If your printer is disconnected, you can still queue up documents for printing. You might want to do this while traveling, for instance, if you have a laptop and don't want to drag a 50-pound laser printer along in your carry-on luggage. (It's hard to get them through security.)
The most common way to connect a network is to use a wired Ethernet connection, involving cables and equipment, referred to as a hub or switch. To determine whether your computer is Ethernet-ready, check the back of your PC or the side of your laptop You should see what looks like a very large phone connector jack. This is the Ethernet connector.
Which until late 2007 was his main data archive. From anywhere in the world, he could find an Internet connection. For someone who travels as much as Paul does, this kind of service is crucial he can't tell you how often he's been out on the road and realized he forgot to copy an important file to his laptop. With Log Me In, he was able to download those files and even remotely access the server UI over the Internet to perform other tasks. It was incredibly valuable.
Most network adapters have a power management feature that allows the operating system to turn them off to save power. Although you can also configure power management settings to wake the computer if the device becomes active, you should rarely do so, because this setting may cause the computer to periodically wake to refresh its network state. It may also cause a laptop to turn on when you don't want it to this may allow someone to attempt to connect remotely to your computer when you think it is off and safe.
To facilitate the use of RSS feeds (see Subscribing to RSS Feeds later in this part) and Web page subscriptions, Internet Explorer 8 supports offline browsing (as opposed to online browsing, which indicates being connected to the Internet). Offline browsing is especially beneficial when you're using a laptop computer and can't get connected to the Internet (as when in transit on a bus, train, or plane). It can also come in handy when you rely on a relatively slow dialup connection to the Internet (as with 28.8 or 33.3 Kbps modems), enabling you to download Web content during nonpeak hours and browse it with maximum efficiency during the peak surfing hours (thereby totally avoiding the World Wide Wait ).
If your computer is a desktop computer, you'll need to connect peripheral hardware devices such as a monitor, a keyboard, and a mouse to it before you can use it. If your computer is a portable computer, such as a notebook or netbook, those devices are built in, but you might want to connect peripheral hardware devices such as a printer or a USB flash drive. Other common external devices are speakers, scanners, fax machines, external storage drives, and external media drives such as CD and DVD drives. Depending on your interests and how you use your computer, you might also use devices such as a microphone, video camera (commonly referred to as a webcam), fingerprint reader, joystick, touchpad, or drawing tablet . The point of all these devices, of course, is to make your computing experience more productive, more enjoyable, and (hopefully) simpler.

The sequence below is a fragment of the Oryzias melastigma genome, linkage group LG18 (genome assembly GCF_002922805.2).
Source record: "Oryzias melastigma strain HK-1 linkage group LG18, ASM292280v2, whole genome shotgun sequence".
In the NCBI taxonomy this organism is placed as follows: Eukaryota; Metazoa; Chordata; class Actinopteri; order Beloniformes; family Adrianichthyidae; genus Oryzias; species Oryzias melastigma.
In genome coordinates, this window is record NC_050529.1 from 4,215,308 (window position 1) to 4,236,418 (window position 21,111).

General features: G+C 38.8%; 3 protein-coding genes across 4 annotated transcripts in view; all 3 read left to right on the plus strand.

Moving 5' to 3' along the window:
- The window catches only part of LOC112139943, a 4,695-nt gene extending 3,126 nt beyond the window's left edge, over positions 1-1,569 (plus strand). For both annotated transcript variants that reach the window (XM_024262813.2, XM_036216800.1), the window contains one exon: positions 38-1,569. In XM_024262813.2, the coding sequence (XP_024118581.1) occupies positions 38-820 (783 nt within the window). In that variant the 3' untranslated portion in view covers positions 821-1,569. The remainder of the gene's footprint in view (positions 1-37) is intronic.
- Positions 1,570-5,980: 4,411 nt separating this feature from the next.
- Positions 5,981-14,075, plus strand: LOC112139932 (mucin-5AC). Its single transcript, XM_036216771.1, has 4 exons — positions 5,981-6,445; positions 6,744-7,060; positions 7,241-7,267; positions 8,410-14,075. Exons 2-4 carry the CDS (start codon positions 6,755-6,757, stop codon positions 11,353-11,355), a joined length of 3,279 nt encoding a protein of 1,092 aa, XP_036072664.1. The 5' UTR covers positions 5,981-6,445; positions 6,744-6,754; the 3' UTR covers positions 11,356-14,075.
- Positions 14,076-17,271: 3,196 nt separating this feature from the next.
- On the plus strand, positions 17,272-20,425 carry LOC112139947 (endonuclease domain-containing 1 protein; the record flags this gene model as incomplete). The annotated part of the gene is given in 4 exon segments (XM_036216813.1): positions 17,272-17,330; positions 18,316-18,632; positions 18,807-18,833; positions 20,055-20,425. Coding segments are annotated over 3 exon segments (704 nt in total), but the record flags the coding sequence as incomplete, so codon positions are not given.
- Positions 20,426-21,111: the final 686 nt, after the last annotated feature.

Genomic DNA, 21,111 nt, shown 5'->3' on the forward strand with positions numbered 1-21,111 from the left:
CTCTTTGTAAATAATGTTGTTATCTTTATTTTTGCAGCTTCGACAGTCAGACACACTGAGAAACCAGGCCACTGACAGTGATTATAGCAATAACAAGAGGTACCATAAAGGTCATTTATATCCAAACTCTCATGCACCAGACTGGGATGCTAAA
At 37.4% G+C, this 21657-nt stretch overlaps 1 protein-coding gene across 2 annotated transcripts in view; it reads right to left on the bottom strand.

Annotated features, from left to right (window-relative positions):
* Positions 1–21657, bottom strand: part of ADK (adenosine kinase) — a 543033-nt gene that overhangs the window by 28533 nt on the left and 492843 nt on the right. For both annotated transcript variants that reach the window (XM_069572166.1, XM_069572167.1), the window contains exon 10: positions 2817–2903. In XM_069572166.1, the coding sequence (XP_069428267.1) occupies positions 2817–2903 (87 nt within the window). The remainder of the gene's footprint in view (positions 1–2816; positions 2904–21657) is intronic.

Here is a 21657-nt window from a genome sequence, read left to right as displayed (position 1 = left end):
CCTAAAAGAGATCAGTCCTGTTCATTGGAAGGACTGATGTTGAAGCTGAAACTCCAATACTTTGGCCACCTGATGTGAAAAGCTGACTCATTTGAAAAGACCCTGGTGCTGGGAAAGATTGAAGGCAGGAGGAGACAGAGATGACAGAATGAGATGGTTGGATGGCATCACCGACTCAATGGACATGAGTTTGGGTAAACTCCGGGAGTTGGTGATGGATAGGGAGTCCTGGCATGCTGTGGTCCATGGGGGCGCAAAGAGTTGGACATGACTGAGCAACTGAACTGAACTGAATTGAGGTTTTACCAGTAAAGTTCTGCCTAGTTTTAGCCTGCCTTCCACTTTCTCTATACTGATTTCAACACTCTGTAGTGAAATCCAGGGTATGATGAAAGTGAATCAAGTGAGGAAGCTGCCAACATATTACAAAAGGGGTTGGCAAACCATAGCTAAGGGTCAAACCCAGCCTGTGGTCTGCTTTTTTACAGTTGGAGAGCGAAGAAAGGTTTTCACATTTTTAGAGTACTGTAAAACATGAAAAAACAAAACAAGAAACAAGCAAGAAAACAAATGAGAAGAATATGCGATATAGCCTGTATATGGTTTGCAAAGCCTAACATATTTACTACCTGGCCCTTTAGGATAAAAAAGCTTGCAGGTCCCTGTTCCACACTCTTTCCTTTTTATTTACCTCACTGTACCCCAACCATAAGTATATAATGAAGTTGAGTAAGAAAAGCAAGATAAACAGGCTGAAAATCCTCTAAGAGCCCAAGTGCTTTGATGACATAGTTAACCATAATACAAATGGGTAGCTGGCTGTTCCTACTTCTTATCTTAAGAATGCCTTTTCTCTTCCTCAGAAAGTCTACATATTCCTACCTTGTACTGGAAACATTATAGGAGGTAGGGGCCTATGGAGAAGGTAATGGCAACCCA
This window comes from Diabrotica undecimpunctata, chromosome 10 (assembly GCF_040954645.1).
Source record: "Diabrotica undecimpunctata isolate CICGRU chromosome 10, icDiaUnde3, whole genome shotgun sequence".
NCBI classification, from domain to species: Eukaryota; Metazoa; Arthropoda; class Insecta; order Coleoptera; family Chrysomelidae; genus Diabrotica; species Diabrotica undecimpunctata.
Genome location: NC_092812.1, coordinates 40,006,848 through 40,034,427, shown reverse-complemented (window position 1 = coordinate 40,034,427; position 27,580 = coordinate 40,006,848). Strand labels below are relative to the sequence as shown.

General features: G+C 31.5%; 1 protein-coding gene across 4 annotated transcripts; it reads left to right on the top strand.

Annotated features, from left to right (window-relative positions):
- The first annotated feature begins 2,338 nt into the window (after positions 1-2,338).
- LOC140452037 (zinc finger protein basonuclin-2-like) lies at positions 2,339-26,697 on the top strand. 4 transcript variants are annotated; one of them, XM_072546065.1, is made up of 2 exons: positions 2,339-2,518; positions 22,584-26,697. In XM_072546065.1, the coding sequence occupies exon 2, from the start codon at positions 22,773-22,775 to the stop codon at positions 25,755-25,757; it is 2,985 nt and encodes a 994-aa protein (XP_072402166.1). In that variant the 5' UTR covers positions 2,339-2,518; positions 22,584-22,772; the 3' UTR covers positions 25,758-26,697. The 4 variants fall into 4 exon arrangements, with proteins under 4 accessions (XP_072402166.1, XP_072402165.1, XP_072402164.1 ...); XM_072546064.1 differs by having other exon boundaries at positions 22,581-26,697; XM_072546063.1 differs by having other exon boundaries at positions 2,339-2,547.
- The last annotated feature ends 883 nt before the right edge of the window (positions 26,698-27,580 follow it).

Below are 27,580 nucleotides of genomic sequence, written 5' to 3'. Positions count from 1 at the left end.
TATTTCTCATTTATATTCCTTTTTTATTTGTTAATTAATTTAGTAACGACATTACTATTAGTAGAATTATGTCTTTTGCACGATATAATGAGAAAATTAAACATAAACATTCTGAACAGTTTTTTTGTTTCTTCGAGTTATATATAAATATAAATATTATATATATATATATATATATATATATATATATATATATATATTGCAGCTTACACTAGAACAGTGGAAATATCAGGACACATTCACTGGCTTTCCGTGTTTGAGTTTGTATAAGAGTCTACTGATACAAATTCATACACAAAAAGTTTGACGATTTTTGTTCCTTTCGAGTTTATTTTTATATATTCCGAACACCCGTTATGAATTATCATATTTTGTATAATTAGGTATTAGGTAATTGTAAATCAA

You might recognize the Offline problem If you have a portable computer that you sometimes use with your office network, and sometimes use out in the field, you probably make copies of important online documents documents stored on the network server on your laptop. But, if you make changes to one of your offline copies, the network's copy will be out of date. Likewise, if someone updates the original on the network, your copy will be out of date. And, trying to remember where the originals came from and who has the most recent version of a given file is a painful job. I admit that more than once I've accidentally overwritten a file I'd worked on with an older copy, or worse, overwritten somebody's work, because I wasn't paying attention to the files' date and time stamps.
Especially useful if you are running Windows 7 on a laptop, the power options have been simplified and rationalised. There are now two standard power plans for Windows, Balanced and Power Saver. Both plans can be modified by clicking the Change Plan Settings link to their right. Clicking on Choose when to turn off the display or Change when the computer sleeps and then, in when the display changes, clicking Choose advanced power settings will open a window where you have control over every aspect of the power management in Windows. This is an incredibly powerful feature and can be used to great effect to minimise power consumption, especially on a laptop. I would recommend this feature is used by experienced users only.